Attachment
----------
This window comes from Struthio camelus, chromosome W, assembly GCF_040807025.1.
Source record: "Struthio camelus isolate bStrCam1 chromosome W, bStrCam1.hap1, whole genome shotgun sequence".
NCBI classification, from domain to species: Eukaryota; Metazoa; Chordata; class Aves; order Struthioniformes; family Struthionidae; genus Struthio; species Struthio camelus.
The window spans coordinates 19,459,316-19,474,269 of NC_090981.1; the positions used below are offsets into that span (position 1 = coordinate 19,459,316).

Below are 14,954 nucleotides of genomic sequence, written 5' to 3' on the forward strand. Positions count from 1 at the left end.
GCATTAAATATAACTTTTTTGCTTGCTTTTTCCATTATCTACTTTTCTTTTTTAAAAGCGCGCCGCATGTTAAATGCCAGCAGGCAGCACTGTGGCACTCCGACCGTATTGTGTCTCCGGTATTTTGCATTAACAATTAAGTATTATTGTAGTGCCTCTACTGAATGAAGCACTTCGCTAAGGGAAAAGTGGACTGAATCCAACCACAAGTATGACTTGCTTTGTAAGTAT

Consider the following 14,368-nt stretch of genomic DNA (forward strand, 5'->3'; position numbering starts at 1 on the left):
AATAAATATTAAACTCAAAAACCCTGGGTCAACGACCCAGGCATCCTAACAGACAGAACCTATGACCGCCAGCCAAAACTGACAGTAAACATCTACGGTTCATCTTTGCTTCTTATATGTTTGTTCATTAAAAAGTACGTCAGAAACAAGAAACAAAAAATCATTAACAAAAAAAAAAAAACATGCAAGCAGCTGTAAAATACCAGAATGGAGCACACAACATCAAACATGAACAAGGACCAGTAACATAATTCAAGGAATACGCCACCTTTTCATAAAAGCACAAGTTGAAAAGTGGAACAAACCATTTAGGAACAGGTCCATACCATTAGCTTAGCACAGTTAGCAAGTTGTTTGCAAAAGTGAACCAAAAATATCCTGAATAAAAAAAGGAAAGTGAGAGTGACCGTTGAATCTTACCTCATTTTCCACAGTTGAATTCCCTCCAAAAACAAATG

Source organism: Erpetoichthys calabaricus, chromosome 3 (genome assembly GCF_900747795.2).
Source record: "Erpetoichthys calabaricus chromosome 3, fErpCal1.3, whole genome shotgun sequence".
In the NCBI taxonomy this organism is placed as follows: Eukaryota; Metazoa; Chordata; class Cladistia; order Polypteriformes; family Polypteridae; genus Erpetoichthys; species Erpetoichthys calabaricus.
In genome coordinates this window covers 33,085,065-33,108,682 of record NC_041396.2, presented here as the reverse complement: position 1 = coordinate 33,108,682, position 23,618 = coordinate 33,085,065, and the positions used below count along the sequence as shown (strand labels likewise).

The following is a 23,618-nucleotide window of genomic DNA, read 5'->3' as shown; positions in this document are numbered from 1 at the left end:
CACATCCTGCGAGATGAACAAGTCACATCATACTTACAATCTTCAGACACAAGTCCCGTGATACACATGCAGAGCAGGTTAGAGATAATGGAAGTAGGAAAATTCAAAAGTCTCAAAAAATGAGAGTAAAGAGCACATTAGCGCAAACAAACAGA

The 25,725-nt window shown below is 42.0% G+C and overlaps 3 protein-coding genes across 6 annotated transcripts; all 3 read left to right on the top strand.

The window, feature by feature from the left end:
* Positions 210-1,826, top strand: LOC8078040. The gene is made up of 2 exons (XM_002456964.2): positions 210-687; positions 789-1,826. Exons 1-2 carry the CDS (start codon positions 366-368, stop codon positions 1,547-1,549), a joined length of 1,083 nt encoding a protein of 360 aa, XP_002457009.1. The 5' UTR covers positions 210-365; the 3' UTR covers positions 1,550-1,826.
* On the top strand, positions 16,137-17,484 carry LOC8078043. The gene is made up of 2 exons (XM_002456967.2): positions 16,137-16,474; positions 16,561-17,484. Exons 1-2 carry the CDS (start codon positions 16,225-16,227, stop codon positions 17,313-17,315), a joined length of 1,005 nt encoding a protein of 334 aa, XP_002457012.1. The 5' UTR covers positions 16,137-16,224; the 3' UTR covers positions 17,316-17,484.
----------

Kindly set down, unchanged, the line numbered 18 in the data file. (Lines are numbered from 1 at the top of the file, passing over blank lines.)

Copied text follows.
* On the top strand, positions 16,137-17,484 carry LOC8078043. The gene is made up of 2 exons (XM_002456967.2): positions 16,137-16,474; positions 16,561-17,484. Exons 1-2 carry the CDS (start codon positions 16,225-16,227, stop codon positions 17,313-17,315), a joined length of 1,005 nt encoding a protein of 334 aa, XP_002457012.1. The 5' UTR covers positions 16,137-16,224; the 3' UTR covers positions 17,316-17,484.